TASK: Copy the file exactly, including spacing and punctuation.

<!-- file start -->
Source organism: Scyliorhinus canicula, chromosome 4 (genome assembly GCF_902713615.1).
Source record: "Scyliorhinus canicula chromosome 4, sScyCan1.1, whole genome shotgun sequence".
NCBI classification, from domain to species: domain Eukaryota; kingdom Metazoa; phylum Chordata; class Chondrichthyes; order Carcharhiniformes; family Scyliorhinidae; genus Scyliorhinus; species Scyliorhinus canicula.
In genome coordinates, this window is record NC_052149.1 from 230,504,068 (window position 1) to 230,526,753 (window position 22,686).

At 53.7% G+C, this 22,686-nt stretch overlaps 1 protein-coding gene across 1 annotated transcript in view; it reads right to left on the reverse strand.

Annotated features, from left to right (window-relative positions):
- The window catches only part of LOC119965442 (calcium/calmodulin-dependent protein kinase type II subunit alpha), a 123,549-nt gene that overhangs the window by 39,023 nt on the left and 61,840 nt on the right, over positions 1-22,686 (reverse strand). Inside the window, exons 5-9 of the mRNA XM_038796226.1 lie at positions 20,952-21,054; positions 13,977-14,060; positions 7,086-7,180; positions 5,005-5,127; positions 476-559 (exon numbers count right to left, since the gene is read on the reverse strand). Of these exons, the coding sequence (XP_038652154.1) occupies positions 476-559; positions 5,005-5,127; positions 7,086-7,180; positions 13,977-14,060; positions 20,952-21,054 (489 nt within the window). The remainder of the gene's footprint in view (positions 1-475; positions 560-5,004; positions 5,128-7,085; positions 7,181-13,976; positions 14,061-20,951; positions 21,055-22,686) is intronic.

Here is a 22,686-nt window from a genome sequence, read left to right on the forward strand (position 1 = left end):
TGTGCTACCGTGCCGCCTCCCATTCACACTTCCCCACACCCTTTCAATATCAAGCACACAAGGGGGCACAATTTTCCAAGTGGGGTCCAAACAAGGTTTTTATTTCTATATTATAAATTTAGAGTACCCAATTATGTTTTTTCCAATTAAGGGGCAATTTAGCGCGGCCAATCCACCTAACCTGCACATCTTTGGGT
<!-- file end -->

Source organism: Scyliorhinus canicula, chromosome 4 (genome assembly GCF_902713615.1).
Source record: "Scyliorhinus canicula chromosome 4, sScyCan1.1, whole genome shotgun sequence".
NCBI classification, from domain to species: domain Eukaryota; kingdom Metazoa; phylum Chordata; class Chondrichthyes; order Carcharhiniformes; family Scyliorhinidae; genus Scyliorhinus; species Scyliorhinus canicula.
In genome coordinates, this window is record NC_052149.1 from 230,504,068 (window position 1) to 230,526,753 (window position 22,686).

At 53.7% G+C, this 22,686-nt stretch overlaps 1 protein-coding gene across 1 annotated transcript in view; it reads right to left on the reverse strand.

Annotated features, from left to right (window-relative positions):
- The window catches only part of LOC119965442 (calcium/calmodulin-dependent protein kinase type II subunit alpha), a 123,549-nt gene that overhangs the window by 39,023 nt on the left and 61,840 nt on the right, over positions 1-22,686 (reverse strand). Inside the window, exons 5-9 of the mRNA XM_038796226.1 lie at positions 20,952-21,054; positions 13,977-14,060; positions 7,086-7,180; positions 5,005-5,127; positions 476-559 (exon numbers count right to left, since the gene is read on the reverse strand). Of these exons, the coding sequence (XP_038652154.1) occupies positions 476-559; positions 5,005-5,127; positions 7,086-7,180; positions 13,977-14,060; positions 20,952-21,054 (489 nt within the window). The remainder of the gene's footprint in view (positions 1-475; positions 560-5,004; positions 5,128-7,085; positions 7,181-13,976; positions 14,061-20,951; positions 21,055-22,686) is intronic.

Here is a 22,686-nt window from a genome sequence, read left to right on the forward strand (position 1 = left end):
TGTGCTACCGTGCCGCCTCCCATTCACACTTCCCCACACCCTTTCAATATCAAGCACACAAGGGGGCACAATTTTCCAAGTGGGGTCCAAACAAGGTTTTTATTTCTATATTATAAATTTAGAGTACCCAATTATGTTTTTTCCAATTAAGGGGCAATTTAGCGCGGCCAATCCACCTAACCTGCACATCTTTGGGT